Ian Byatt, director general, said that average price increases would be limited to about 1 per cent above inflation for the 10 years from 1995, compared with inflation plus 5 percentage points over the past five years. The limits above inflation - the 'K' factor - vary from company to company, depending on their capital spending obligations.
Analysts said that the new caps, which will force companies to increase efficiency and accept lower return on capital, will mean that workforces must be cut. Nigel Hawkins, an analyst at stockbroker Hoare Govett, said that about a tenth of the sector's estimated 40,000 employees might go. One senior industry executive said that he could envisage cutting his staff by up to 30 per cent.
The price caps were greeted with relief in the City, as analysts said the companies could still increase dividends annually by between 3 and 4 per cent in real terms. Shares in almost all the companies moved up sharply with the exception of South West Water, which has rejected the cap and intends to appeal to the Monopolies and Mergers Commission.
South West has been able to increase bills by 11 per cent above inflation for the past three years because of environmental obligations. It has now been limited to an average of inflation plus 1.1 per cent to the end of the decade with an even harsher cap for the following five years.
Keith Court, chairman, said: 'We believe that the Ofwat determination jeopardises the company's ability to meet its obligations and the reasonable expectations of its customers for quality and service.' The company's share price fell by 12p to close at 517p.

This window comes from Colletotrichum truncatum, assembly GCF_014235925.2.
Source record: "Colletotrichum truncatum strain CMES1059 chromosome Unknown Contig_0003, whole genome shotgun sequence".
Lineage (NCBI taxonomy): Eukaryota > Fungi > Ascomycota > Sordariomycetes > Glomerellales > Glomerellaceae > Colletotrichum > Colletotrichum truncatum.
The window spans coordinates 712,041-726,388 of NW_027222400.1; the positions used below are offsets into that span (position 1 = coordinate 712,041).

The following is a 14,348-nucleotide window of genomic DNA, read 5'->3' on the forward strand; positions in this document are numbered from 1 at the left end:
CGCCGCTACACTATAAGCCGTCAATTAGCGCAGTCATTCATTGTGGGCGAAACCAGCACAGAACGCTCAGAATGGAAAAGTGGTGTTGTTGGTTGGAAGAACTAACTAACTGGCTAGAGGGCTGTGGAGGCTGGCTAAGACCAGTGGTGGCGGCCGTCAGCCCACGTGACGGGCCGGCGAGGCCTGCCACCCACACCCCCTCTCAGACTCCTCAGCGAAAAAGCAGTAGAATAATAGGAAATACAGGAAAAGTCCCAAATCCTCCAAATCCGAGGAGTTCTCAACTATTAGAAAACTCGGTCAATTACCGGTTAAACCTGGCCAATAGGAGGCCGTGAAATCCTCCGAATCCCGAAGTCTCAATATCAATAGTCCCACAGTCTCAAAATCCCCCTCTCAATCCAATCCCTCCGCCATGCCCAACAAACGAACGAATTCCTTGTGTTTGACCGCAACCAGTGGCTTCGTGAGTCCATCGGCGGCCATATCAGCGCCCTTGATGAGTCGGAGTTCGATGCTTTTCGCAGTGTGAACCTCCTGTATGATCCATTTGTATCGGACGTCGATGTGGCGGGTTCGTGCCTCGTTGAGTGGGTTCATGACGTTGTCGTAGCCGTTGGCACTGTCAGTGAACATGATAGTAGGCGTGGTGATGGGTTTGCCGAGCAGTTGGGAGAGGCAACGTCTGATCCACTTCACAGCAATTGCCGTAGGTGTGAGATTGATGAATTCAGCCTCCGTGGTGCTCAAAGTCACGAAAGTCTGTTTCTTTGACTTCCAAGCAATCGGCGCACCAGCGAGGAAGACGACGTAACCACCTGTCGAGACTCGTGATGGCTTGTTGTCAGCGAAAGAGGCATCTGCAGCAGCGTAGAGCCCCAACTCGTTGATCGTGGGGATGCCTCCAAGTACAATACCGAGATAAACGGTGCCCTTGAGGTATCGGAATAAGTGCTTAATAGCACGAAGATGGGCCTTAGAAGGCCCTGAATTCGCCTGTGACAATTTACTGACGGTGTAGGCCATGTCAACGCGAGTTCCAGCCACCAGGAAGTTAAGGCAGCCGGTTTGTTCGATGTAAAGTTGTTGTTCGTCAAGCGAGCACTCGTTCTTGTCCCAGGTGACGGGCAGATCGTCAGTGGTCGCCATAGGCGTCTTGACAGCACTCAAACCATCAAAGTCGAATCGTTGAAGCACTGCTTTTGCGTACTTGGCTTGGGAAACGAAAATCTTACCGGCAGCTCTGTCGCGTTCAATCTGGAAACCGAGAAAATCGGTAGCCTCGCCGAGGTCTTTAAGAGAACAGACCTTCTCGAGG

Of the 10 larger water companies, only South West is expected to take a case to the MMC, although some have yet to decide.
Sir Desmond Pitcher, chairman of North West Water, said: 'Mr Byatt has gone as low as he could have gone - he has cut us to the bone. He has really thrown down the gauntlet to management, but then that is our job.'
Welsh Water, which will be limited to 0.5 per cent above inflation over the 10 years, said that the result was reasonable and would allow it to get on with its business.
A spokesman for the Water Companies Association, which represents the statutory water-only firms, said: 'Some of our companies have come to an initial view that they are tough limits, but succeed in striking a balance between the interests of customers and shareholders.' He said that others would need time to assess the impact of the change on their businesses before deciding whether to accept the price caps.
Mr Byatt said he had set price limits to allow companies to meet their legal requirements in terms of the environment. However other improvements in standards of service and water quality will have to be met largely by the companies.
'There will be no scope for gold-plated projects whether favoured by engineers or by planning authorities,' he added.
The regulator said that companies had scope to reduce operating costs in their main business by 14 per cent in real terms by 2005, with the amount varying from 7 per cent to 20 per cent.Reuse content